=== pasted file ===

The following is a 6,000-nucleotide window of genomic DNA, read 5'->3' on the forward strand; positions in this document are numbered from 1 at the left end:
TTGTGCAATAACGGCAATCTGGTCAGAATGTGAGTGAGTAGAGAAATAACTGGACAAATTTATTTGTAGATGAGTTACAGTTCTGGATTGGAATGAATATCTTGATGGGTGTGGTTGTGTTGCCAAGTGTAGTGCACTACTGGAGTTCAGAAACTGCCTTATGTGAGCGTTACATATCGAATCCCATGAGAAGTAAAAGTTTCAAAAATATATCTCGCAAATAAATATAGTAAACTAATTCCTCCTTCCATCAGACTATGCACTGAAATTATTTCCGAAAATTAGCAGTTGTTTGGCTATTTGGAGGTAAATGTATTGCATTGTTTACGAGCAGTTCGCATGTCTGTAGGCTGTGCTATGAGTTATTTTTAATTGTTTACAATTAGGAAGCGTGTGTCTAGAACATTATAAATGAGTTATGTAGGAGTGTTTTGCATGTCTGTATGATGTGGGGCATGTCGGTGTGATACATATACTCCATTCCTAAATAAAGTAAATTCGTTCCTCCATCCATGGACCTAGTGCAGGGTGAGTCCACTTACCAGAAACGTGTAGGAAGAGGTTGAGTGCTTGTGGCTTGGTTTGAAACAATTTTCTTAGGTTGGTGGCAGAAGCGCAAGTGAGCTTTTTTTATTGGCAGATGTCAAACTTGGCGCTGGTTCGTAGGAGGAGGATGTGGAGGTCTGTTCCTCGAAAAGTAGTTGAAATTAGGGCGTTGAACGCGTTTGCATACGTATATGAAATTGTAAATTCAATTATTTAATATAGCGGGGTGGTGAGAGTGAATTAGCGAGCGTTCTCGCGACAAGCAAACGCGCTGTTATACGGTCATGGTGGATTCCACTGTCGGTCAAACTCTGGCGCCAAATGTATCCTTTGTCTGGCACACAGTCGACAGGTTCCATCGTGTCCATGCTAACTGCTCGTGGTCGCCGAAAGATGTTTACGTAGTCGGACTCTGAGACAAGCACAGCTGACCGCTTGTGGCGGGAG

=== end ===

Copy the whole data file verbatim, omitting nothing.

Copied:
The following is a 6,000-nucleotide window of genomic DNA, read 5'->3' on the forward strand; positions in this document are numbered from 1 at the left end:
TTGTGCAATAACGGCAATCTGGTCAGAATGTGAGTGAGTAGAGAAATAACTGGACAAATTTATTTGTAGATGAGTTACAGTTCTGGATTGGAATGAATATCTTGATGGGTGTGGTTGTGTTGCCAAGTGTAGTGCACTACTGGAGTTCAGAAACTGCCTTATGTGAGCGTTACATATCGAATCCCATGAGAAGTAAAAGTTTCAAAAATATATCTCGCAAATAAATATAGTAAACTAATTCCTCCTTCCATCAGACTATGCACTGAAATTATTTCCGAAAATTAGCAGTTGTTTGGCTATTTGGAGGTAAATGTATTGCATTGTTTACGAGCAGTTCGCATGTCTGTAGGCTGTGCTATGAGTTATTTTTAATTGTTTACAATTAGGAAGCGTGTGTCTAGAACATTATAAATGAGTTATGTAGGAGTGTTTTGCATGTCTGTATGATGTGGGGCATGTCGGTGTGATACATATACTCCATTCCTAAATAAAGTAAATTCGTTCCTCCATCCATGGACCTAGTGCAGGGTGAGTCCACTTACCAGAAACGTGTAGGAAGAGGTTGAGTGCTTGTGGCTTGGTTTGAAACAATTTTCTTAGGTTGGTGGCAGAAGCGCAAGTGAGCTTTTTTTATTGGCAGATGTCAAACTTGGCGCTGGTTCGTAGGAGGAGGATGTGGAGGTCTGTTCCTCGAAAAGTAGTTGAAATTAGGGCGTTGAACGCGTTTGCATACGTATATGAAATTGTAAATTCAATTATTTAATATAGCGGGGTGGTGAGAGTGAATTAGCGAGCGTTCTCGCGACAAGCAAACGCGCTGTTATACGGTCATGGTGGATTCCACTGTCGGTCAAACTCTGGCGCCAAATGTATCCTTTGTCTGGCACACAGTCGACAGGTTCCATCGTGTCCATGCTAACTGCTCGTGGTCGCCGAAAGATGTTTACGTAGTCGGACTCTGAGACAAGCACAGCTGACCGCTTGTGGCGGGAG